(RIGHT PARENTHESIS) Group mathematical or boolean expression, or function and procedure arguments.


(LESS THAN/GREATER THAN) Non-equality test.


(LESS THAN/EQUAL) Less than or equal to test; Subset of test.


(GREATER THAN/EQUAL) Greater than or equal to test; Superset of test.


(COLON/EQUAL) Variable assignment.


(PERIOD/PERIOD) Range delimiter.

Table I: Unextended Pascal Special Symbol Tokens

Additionally, the following tokens are Pascal comment delimiters. When placed around text, they indicate text that is not meant for compilation.

{ and }, (* and *)

Unextended Pascal token words are reserved words used by the compiler for performing operations and calculations (see Table II below).

AND Boolean conjunction operator
ARRAY Array type
BEGIN Starts a compound statement
CASE Starts a CASE statement
CONST Declares a constant
DIV Integer division
DO Follows WHILE and FOR clause, preceding action to take
DOWNTO In a FOR loop, indicates that FOR variable is decremented at each pass
ELSE If the boolean in the IF is false, the action following ELSE is executed
END Ends a compound statement, a case statement, or a record declaration
FILE Declares a variable as a file
FOR Executes line(s) of code while FOR loop variable in within range
FUNCTION Declares a Pascal function
GOTO Branches to a specified label
IF Examine a boolean condition and execute code if true
IN Boolean evaluated to true if value is in a specified set
LABEL Indicates code to branch to in a GOTO statement
MOD Modular integer evaluation
NIL Null value for a pointer
NOT Negates the value of a boolean expression
OF Used in CASE statement after case variable
OR Boolean disjunction operator
PACKED Used with ARRAY, FILE, RECORD, and SET to pack data storage
PROCEDURE Declares a Pascal procedure
PROGRAM Designates the program heading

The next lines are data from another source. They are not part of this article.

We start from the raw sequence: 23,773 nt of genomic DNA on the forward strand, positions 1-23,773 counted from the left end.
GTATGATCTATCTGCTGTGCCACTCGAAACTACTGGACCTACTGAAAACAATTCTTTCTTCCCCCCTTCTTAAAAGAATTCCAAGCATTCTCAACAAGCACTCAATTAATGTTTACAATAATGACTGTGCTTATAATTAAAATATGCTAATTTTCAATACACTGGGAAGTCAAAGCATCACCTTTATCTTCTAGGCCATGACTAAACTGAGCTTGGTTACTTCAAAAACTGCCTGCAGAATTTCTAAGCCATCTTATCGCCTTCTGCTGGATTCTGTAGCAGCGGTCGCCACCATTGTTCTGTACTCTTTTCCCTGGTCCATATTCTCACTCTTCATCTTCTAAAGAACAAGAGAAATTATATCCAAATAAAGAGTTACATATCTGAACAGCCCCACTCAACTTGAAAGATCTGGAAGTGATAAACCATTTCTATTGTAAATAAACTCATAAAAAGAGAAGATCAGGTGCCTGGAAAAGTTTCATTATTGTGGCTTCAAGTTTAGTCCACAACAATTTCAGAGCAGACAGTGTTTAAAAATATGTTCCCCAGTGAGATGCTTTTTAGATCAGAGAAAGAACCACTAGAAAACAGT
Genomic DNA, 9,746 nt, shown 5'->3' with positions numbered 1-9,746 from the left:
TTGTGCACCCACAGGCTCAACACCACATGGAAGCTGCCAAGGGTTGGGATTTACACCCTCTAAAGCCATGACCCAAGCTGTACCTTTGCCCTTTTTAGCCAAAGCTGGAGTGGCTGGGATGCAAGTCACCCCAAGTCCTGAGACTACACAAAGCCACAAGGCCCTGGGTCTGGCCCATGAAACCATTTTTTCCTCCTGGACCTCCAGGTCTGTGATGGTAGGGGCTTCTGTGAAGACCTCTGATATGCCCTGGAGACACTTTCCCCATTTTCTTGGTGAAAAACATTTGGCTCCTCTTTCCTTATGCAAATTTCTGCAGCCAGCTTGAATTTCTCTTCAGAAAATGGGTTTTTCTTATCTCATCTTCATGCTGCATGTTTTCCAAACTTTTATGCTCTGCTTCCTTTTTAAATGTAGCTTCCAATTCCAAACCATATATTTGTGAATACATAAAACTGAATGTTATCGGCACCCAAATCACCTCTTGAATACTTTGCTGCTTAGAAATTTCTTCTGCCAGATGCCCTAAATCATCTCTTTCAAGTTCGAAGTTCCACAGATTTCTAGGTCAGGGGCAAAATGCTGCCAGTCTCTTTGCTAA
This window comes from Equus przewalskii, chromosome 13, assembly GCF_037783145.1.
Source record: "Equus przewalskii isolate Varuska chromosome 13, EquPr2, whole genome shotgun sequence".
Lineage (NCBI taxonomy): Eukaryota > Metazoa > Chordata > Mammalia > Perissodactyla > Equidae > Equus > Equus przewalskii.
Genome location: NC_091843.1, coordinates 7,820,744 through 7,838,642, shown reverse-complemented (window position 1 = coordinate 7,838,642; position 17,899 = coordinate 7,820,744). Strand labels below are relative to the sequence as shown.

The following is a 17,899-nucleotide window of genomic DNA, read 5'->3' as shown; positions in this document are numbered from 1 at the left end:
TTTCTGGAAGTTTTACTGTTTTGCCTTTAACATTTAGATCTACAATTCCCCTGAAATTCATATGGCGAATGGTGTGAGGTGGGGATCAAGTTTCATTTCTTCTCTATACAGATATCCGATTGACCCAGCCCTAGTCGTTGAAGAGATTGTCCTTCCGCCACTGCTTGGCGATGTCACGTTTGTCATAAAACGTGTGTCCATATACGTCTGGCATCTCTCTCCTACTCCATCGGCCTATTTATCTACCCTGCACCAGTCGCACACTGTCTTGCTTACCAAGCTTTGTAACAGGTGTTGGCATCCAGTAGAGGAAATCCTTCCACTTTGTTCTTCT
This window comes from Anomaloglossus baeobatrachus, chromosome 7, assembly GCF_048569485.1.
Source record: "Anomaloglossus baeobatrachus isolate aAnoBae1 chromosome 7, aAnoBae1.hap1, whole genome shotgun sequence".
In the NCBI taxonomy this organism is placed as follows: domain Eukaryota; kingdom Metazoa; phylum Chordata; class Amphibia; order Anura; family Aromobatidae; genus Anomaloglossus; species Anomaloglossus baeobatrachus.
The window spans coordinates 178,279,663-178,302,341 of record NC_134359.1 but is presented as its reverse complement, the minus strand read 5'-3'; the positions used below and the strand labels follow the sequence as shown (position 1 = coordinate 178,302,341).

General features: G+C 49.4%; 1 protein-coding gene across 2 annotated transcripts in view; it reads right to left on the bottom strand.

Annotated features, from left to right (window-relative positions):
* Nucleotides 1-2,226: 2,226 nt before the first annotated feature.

RECORD Declares a record type
SET Declares a set
THEN Follows the boolean expression after an IF statement
TO In a FOR loop, indicates that FOR variable is incremented at each pass
TYPE Defines a variable type
VAR Declares a program variable
WHILE Executes block of code until WHILE condition is false
WITH Specifies record variable to use for a block of code

Table II: Unextended Pascal Word Symbol Tokens

Unextended Pascal supports three categories of data types: simple, structured, and pointer.

The simple data type consists of predefined, enumerated and subrange types.

The predefined simple types are:

INTEGER - integer value
REAL - real number value
CHAR - single character
BOOLEAN - takes values true or false

In unextended Pascal, the enumerated type is defined to allow programmers to establish
types based upon a unique and finite list of values. For example:

   ShirtColor   = (green, yellow, blue, red, orange);
   ShirtSize    = (small, medium, large, xlarge);

Likewise, unextended Pascal supports sub-range types, such as 1..100, -10..+10, and

The structured data type consists of array, file, record. and set types. All four can be optionally declared as PACKED for cases where the programmer wants to minimize storage requirements albeit with the potential cost of greater access time to the individual components.

An array in unextended Pascal consists of a fixed number of components (i.e., a linear vector) which are all of the same type. An array's index type establishes the number of components the array contains. Since any ordinal type can be used for the index type, arrays indexed by character, enumerated, or subrange types can be used for a more natural fit to the problem. Because a component type can be an array type in itself, multidimensional arrays are possible. For multidimensional arrays, a consolidated list of dimension indices can be used as an abbreviation alternative. For example:

   ShirtStock   = array[ShirtColor] of array[ShirtSize] of integer;
   ShirtPrice   = packed array[ShirtColor, ShirtSize] of real;

The file type consists of a linear sequence of components all of the same type. The number of components is not fixed. Pascal predefines TEXT as a file type. The TEXT file type consists of a sequence of characters subdivided into variable length lines. A special end-of-line marker is used for line subdivision. Example file types are:

   Document   = file of integer;
   Data       = packed file of real;

Unextended Pascal supports the RECORD type, which allows the programmer to establish a type containing several components (or fields). In addition to being able to declare fields of varying types, variant records can also be declared such that different record layouts exist based upon the value for the variant field (see Figure 5 below).